declare voltage and eliminate resistors for LEDs?

hey guys, just curious. I am trying to eliminate a lot of soldering for RGB LEDs. by that I mean the 330 ohm resistors used on each color with the 5v output from the digital arduino pins. do I HAVE TO use resistors?
can I simply drop the voltage? use an analog out at say 2 volts? or whatever the led is spec'd to operate on.

or is it a "MUST" use resistors situation when it comes to LEDs?

thanks!

It is a must. LED's are current driven devices.

Arduino doesn't have a DAC so you are pretty much stuck with 0 or the supply voltage which is 5V for an UNO or MEGA or 3.3V for some others.

If you don't plan to have more than one colour of R,G,B on at a time, you can put one resistor on the common lead and drive the individual LED connections. But if two LEDs are selected (e.g. R and G for yellow), they would share current and be uneven and dimmer.

There are current-sourcing and sinking chips for driving LEDs - they are (sometimes programmable)
current sources or sinks you can switch on and off from a logic signal. A current source or sink
drives a current, not a voltage, so they are perfect for LED control.

analogWrite() outputs PWM - basically turning the pin on and off rapidly. IT does not output an analog voltage.

So, while it was high (at 5v) it would burn out the LED.

LEDs should never be used without a current limiting resistor (or a constant current driver) in series with them, even at about the right voltage.

A look at the voltage/current characteristics of an LED will show you that a small voltage change produces a large current change. The resistor needed to stabilize the current is often referred to as a "ballast resistor". It serves the same function as the ballast inductor in a fluorescent lamp. If you are using a group of lamps and only one will be on at a time, then a single resistor common to all will serve.

Jerry

If you don't plan to have more than one colour of R,G,B on at a time, you can put one resistor on the common lead and drive the individual LED connections. But if two LEDs are selected (e.g. R and G for yellow), they would share current and be uneven and dimmer.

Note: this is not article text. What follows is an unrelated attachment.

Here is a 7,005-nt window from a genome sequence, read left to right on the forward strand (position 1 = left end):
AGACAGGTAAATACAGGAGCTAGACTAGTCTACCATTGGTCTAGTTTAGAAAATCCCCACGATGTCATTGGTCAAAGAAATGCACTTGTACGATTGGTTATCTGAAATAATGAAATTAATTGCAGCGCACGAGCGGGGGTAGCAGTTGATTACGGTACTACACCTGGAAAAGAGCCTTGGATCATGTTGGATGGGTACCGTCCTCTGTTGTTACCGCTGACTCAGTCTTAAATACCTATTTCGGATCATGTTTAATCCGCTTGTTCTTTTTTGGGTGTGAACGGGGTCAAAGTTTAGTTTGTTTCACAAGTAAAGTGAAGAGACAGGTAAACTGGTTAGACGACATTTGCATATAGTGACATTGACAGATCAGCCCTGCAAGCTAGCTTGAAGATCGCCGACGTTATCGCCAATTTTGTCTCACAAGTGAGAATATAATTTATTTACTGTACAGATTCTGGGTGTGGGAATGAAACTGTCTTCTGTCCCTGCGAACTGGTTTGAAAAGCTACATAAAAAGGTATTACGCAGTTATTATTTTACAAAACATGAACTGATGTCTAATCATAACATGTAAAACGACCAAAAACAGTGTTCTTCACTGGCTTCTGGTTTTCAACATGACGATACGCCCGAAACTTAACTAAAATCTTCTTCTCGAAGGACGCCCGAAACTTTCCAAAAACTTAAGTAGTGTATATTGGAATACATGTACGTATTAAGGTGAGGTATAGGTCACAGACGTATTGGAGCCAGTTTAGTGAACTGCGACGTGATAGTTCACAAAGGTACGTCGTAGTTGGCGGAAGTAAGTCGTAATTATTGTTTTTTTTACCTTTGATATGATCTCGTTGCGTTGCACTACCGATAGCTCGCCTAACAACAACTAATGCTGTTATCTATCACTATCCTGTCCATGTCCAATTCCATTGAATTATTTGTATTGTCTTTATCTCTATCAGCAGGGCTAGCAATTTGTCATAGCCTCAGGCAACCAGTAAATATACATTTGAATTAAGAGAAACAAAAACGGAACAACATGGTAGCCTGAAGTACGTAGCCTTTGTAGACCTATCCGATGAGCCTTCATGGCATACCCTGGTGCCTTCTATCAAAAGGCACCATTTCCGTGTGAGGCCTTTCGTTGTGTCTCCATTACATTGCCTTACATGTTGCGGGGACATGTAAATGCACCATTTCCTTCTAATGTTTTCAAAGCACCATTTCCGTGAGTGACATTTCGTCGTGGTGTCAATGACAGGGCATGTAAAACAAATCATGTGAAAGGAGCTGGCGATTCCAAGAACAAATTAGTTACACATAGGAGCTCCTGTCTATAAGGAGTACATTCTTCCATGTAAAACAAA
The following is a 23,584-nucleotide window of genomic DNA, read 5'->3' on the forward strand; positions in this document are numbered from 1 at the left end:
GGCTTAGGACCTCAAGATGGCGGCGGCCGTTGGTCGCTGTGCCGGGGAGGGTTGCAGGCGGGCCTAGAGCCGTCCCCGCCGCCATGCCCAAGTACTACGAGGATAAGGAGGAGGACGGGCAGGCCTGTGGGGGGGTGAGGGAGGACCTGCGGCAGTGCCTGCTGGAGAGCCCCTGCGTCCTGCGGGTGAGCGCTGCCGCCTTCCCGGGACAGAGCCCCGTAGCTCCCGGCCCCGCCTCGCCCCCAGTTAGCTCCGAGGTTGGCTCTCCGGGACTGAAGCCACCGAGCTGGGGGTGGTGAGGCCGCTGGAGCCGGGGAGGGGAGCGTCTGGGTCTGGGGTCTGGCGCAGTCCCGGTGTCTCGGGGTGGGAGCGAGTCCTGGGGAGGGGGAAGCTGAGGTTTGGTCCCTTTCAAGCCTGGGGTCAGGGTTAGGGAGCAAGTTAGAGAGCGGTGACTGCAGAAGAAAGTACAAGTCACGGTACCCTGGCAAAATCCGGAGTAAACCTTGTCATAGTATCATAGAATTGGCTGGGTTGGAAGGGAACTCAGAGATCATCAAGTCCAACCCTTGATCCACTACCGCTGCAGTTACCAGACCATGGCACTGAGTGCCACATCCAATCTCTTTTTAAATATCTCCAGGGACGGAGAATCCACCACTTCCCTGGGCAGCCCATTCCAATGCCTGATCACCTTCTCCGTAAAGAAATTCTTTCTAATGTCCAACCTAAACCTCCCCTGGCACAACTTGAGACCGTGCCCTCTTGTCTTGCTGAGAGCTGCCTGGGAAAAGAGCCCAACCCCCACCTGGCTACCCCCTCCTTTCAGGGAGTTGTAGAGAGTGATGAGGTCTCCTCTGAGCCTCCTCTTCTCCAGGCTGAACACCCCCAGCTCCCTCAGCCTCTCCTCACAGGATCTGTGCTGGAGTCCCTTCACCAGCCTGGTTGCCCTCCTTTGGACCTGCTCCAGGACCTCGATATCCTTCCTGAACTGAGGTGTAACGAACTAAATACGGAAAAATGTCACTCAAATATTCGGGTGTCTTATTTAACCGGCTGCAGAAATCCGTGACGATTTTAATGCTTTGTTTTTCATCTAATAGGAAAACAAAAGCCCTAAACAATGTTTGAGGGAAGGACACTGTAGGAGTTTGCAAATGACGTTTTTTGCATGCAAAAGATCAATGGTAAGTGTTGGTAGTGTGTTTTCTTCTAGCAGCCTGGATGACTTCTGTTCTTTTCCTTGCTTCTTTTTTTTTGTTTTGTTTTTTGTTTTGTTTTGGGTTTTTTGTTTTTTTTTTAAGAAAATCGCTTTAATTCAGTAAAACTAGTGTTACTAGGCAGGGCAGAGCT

aarg thanks! I have it set up to run/blink only 1 color at a time B,G then R.

ok, researched and have another question? digital output can be changed to different voltages? the specs on this particular RGBLED, is (x) volts for red, (x) for green, an) (x) for blue.............so why not just change the v to match the spec sheet? also, I saw, seen LEDs (RGB) with common cathodes AND common anodes. so? why not 1 resistor on a "common" anode"?

" digital output can be changed to different voltages?"
Not without external hardware. The '328P has a small transistor that acts a switch to connect to +5 in an Uno, and another to connect to Gnd. Those transistors are either on or off.

"so why not just change the v to match the spec sheet?" External hardware would be needed to change that v - that hardware would most likely be a constant current driver.

"I saw, seen LEDs (RGB) with common cathodes AND common anodes. so? why not 1 resistor on a "common" anode"? "
1 resistor would limit the total current - if all 3 LEDs are on the current is shared between the 3 LEDs. If only 1 LED is in, it gets all the current - so you have a situation where the brightness would vary as the number of LEDs turned on/off varies.

Fredric58:
so why not just change the v to match the spec sheet?

So like said a few times before, you DON'T drive leds with a voltage because that is very unstable. You drive them with a current and the voltage across the led just happens and is specified. So you always need some sort of current source and a resistor is the easiest form.

Maybe read up on leds. :wink: